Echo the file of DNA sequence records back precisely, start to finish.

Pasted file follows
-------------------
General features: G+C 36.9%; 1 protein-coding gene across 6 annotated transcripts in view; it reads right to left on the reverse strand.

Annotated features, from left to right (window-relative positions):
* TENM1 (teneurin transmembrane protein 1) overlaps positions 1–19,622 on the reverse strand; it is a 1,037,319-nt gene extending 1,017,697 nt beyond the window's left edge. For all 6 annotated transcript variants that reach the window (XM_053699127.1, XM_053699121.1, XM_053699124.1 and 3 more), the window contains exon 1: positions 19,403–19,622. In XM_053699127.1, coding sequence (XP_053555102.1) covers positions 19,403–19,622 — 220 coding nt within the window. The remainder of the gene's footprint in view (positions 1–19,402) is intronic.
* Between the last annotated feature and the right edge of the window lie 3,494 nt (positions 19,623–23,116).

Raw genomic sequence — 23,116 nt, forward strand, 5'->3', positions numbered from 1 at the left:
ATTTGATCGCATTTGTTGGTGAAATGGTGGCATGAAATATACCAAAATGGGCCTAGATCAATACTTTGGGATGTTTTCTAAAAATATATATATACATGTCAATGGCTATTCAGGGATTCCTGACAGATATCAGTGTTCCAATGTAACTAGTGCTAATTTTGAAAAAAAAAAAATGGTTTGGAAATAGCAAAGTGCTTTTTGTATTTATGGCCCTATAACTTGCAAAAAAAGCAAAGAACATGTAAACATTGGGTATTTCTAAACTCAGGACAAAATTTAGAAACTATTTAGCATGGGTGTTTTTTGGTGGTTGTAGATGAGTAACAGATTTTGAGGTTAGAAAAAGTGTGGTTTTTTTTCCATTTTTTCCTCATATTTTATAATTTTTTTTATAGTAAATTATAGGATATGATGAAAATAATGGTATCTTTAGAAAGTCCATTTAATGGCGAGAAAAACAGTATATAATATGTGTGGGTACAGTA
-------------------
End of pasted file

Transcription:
General features: G+C 36.9%; 1 protein-coding gene across 6 annotated transcripts in view; it reads right to left on the reverse strand.

Annotated features, from left to right (window-relative positions):
* TENM1 (teneurin transmembrane protein 1) overlaps positions 1–19,622 on the reverse strand; it is a 1,037,319-nt gene extending 1,017,697 nt beyond the window's left edge. For all 6 annotated transcript variants that reach the window (XM_053699127.1, XM_053699121.1, XM_053699124.1 and 3 more), the window contains exon 1: positions 19,403–19,622. In XM_053699127.1, coding sequence (XP_053555102.1) covers positions 19,403–19,622 — 220 coding nt within the window. The remainder of the gene's footprint in view (positions 1–19,402) is intronic.
* Between the last annotated feature and the right edge of the window lie 3,494 nt (positions 19,623–23,116).

Raw genomic sequence — 23,116 nt, forward strand, 5'->3', positions numbered from 1 at the left:
ATTTGATCGCATTTGTTGGTGAAATGGTGGCATGAAATATACCAAAATGGGCCTAGATCAATACTTTGGGATGTTTTCTAAAAATATATATATACATGTCAATGGCTATTCAGGGATTCCTGACAGATATCAGTGTTCCAATGTAACTAGTGCTAATTTTGAAAAAAAAAAAATGGTTTGGAAATAGCAAAGTGCTTTTTGTATTTATGGCCCTATAACTTGCAAAAAAAGCAAAGAACATGTAAACATTGGGTATTTCTAAACTCAGGACAAAATTTAGAAACTATTTAGCATGGGTGTTTTTTGGTGGTTGTAGATGAGTAACAGATTTTGAGGTTAGAAAAAGTGTGGTTTTTTTTCCATTTTTTCCTCATATTTTATAATTTTTTTTATAGTAAATTATAGGATATGATGAAAATAATGGTATCTTTAGAAAGTCCATTTAATGGCGAGAAAAACAGTATATAATATGTGTGGGTACAGTA